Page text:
Date Earned: April 9, 2013
Step(s) Completed (click badges to view pages):
Explore Yahoo! Groups: 40+ hours
Create Yahoo! Groups: 40+ hours
- Create an account (Yahoo! ID)
- Search by keywords
- Join a group . . . or three
- Learn the group
- Your main screen
- View groups
- Controlling mail
- More editing
- Leaving a group
- Group categories
- Group settings
- Messages / mail
- Invite people
Before the days of Facebook and Google+, we had Yahoo! Groups to bring together large numbers of people with similar interests. The one aspect of my life I was (and still am) a heavy user of Y!Groups is my religious community. When you worship the gods of ancient Greece, it’s tough to find co-religionists at all, let alone near enough to commune with. Hence spending the last 10 years as a member of about 20 different groups as they rise and fall in popularity and the owners wax and wane with attentiveness. I helped some friends create and run a group several years ago, and I’ve managed several larger groups that needed extra moderators. Girl Scouts have long been active with Y!Groups as well; volunteers share information and program ideas, provide virtual shoulders to cry on, and celebrate accomplishments for our girls and ourselves.
One of the most interesting things about Y!Groups that I don’t notice as much in Facebook Groups was the camaraderie and relationships developed. Maybe it’s because we weren’t keeping up with a dozen different social media sites, and had fewer ways communicate with each other (email lists and instant messenger, that was about it), we took more time to read and respond. Some of my Y!Groups have transitioned to Facebook, and it definitely has advantages (no need to trim posts of old content!, quicker response time), but I feel like, much of the time, there’s less depth to comments, and storing files/information is clunky (yup, that’s a technical term) at best.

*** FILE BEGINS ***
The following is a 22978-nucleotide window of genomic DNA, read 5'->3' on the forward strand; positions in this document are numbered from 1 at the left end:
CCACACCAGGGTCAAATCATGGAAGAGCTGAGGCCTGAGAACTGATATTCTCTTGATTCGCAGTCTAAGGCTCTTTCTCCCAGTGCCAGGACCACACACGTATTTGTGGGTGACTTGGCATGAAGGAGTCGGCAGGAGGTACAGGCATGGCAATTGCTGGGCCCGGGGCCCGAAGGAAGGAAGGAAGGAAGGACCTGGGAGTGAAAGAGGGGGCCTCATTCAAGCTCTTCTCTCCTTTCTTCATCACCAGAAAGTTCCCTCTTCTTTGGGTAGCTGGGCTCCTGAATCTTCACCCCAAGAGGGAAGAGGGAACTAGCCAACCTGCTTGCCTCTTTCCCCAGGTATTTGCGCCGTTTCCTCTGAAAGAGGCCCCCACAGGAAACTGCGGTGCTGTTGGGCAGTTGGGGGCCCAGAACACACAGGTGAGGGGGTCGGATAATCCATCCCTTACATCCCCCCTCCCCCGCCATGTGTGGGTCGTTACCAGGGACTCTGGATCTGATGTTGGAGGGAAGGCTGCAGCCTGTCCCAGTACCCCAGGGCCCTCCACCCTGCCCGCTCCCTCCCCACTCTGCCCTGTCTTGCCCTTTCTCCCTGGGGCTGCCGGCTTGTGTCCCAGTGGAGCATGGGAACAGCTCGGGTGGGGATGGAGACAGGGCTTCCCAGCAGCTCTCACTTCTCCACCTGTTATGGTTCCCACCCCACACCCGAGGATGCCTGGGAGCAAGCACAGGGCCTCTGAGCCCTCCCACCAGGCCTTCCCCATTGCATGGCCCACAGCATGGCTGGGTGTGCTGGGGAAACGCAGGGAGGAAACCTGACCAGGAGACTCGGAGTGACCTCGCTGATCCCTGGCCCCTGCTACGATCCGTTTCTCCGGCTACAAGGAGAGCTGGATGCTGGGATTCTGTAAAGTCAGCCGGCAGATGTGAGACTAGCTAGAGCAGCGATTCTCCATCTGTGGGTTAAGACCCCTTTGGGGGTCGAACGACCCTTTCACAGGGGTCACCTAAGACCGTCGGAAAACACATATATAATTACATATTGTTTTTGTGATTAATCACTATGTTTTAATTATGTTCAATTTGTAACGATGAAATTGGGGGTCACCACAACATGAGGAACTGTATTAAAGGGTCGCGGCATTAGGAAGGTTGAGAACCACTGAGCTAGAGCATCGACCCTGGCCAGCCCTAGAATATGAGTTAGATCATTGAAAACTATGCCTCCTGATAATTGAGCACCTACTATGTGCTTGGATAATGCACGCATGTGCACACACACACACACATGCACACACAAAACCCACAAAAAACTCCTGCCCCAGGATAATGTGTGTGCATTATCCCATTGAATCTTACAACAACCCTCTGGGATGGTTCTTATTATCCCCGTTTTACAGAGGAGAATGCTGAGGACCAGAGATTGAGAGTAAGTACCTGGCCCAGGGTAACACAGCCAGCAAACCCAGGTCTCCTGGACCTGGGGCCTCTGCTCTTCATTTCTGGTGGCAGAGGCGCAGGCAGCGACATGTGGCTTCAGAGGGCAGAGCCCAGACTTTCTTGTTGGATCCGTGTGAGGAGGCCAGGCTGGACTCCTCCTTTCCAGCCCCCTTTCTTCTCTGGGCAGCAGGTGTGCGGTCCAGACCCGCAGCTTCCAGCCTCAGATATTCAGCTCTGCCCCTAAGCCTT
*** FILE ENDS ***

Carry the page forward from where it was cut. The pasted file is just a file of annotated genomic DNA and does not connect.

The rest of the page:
One of the things my Y!Groups experience has given is an ability to focus on what is important to me. When I first started joining groups, I read everything, even the topics I wasn’t interested in just in case. I was afraid to miss out. Over time, the emails became too frequent and I skimmed titles/the first sentence or two to decide if it was pertinent. This greatly reduced my amount of stress about “keeping up” and allowed me to learn those things that mattered. This definitely laid a foundation for the increased use/frequency/overload of social media, and I am much more discerning about who/what I will follow, and HOW. Some things, like blogs, I won’t follow on Facebook/G+ because I’m not guaranteed to see those posts due to the algorithms or whatever–all blogs are in Feedly. Other people/products are well served through other platforms. Y!Groups was the only option for communicating with others on a larger scale for a long time, and it helped shaped how I consume the internet.